Legislature

Port: the legislator is on the right track to use inequalities to create political equality

Currently, each legislative constituency in the state elects a senator and two representatives for identical four-year terms.

The plan developed by an interim redistribution committee, which was debated in the House today, includes subdivisions for House members in two legislative constituencies.

District 9, which encompasses the Reservation of the Turtle Mountain, and District 4, which includes the Fort Berthold Reservation, would be divided with one of the elected representatives from each district. This would mean that residents of those two districts, including voting populations in reserve communities, could only vote for two members of the legislature every two years.

Voters in all other districts in the state would still vote for three.

During the debate on the floor of the House, supporters of this subdivision plan, including the chairman of the redistribution committee Representative Bill Devlin, R-Finley, insisted on the need to help the state of North Dakota avoid a costly legal battle. Their claim is that the Voting Rights Act, as well as case law, force the hand of North Dakota.

MORE ABOUT ROB PORT

This is what needs to be done, they say.

It was a surreal debate to watch (click here to watch the video; the invoice is HB1504).

Could it really be that the only way to comply with the Voting Rights Act, and the various court orders issued on the basis of that act, is for North Dakota to give residents of two legislative districts with one significant Native American population one elected representative less than all other districts in the state?

Is this the result we want in the name of equal treatment before the law?

The problem, or the potential problem, that supporters of the subdivision are trying to solve is that the tribes have struggled to elect candidates from their communities. I don’t know if it’s true or not. I’m not even sure that’s something we should care about.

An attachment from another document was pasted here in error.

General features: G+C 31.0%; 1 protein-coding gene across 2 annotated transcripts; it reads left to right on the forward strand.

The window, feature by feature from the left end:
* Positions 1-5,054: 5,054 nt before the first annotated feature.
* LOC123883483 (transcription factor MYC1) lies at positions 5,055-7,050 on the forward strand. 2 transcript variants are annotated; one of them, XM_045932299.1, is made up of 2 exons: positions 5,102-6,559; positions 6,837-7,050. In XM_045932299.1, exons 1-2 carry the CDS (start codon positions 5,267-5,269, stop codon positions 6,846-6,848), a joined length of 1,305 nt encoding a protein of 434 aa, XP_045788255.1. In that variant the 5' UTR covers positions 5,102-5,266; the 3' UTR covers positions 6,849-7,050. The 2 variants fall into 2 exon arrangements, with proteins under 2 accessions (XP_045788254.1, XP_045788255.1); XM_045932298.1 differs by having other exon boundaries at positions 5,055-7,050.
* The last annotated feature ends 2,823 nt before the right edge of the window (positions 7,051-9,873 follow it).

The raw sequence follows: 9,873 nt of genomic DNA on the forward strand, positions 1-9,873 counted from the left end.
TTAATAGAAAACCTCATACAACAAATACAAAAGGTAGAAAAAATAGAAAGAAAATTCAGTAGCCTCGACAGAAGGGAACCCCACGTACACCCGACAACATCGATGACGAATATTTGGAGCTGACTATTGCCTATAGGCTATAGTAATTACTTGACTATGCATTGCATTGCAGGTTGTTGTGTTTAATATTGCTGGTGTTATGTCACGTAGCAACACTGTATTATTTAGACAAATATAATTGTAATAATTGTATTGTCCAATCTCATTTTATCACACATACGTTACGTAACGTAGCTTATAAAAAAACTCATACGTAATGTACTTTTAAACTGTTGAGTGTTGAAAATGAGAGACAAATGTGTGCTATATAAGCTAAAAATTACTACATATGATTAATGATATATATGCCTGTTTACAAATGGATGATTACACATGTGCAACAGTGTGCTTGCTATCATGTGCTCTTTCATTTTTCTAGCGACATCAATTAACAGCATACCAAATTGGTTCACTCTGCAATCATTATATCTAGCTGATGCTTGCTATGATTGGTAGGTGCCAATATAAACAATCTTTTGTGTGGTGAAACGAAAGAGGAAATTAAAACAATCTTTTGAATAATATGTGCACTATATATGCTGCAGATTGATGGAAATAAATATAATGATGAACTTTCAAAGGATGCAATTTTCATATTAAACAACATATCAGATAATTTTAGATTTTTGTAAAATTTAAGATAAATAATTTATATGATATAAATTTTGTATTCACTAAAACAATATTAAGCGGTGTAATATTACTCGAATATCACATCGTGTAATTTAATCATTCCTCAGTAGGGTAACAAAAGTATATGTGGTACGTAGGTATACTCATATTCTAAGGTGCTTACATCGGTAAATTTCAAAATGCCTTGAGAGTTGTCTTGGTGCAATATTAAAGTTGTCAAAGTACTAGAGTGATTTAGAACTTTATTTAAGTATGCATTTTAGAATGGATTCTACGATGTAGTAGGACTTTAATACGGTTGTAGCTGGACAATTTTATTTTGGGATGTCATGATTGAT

We are not supposed to draw lines to promote specific political results. It’s gerrymandering.

The North Dakota Redistribution Committee on Wednesday, September 29 approved a plan to divide District 4 into two sub-districts, one of which (4A) encompasses the Fort Berthold Indian Reservation.  Special at the Forum

The North Dakota Redistribution Committee on Wednesday, September 29 approved a plan to divide District 4 into two sub-districts, one of which (4A) encompasses the Fort Berthold Indian Reservation. Special at the Forum

We should not want a balkanized political system. We should want candidates whose appeal is broad and not restricted.

But setting all that aside and stating, for the sake of argument, the idea that the conclusions reached by the courts and the federal government are fair and deserve to be respected, can it really be said that subdividing just two districts, giving them less political representation than other districts, is this the right result?

When should empiricism prevail over jurists and politicians?

I live in district 5 in Minot. I have three members of the Legislative Assembly that I can vote for.

If this subdivision plan becomes law, the inhabitants of districts 4 and 9 will only be able to vote for two.

Three is more than two.

Some people would get three. Others would have two.

It’s just math.

It is not enough to tell us that this inequality is what the voting rights law and court precedents require.

Representative Terry Jones, a Republican from District 4, so someone directly affected by the subdivision, proposed to separate the subdivision language from the redistribution bill, but he was defeated by a vote of 37-54, meaning the subdivision plan and the uneven representation it creates survives.

To comment on this article, visit www.sayanythingblog.com

Rob Port, Founder of SayAnythingBlog.com, is a Forum Communications commentator. Contact him on Twitter at @robport or by email at [email protected]


Source link

Leave a Reply

Your email address will not be published.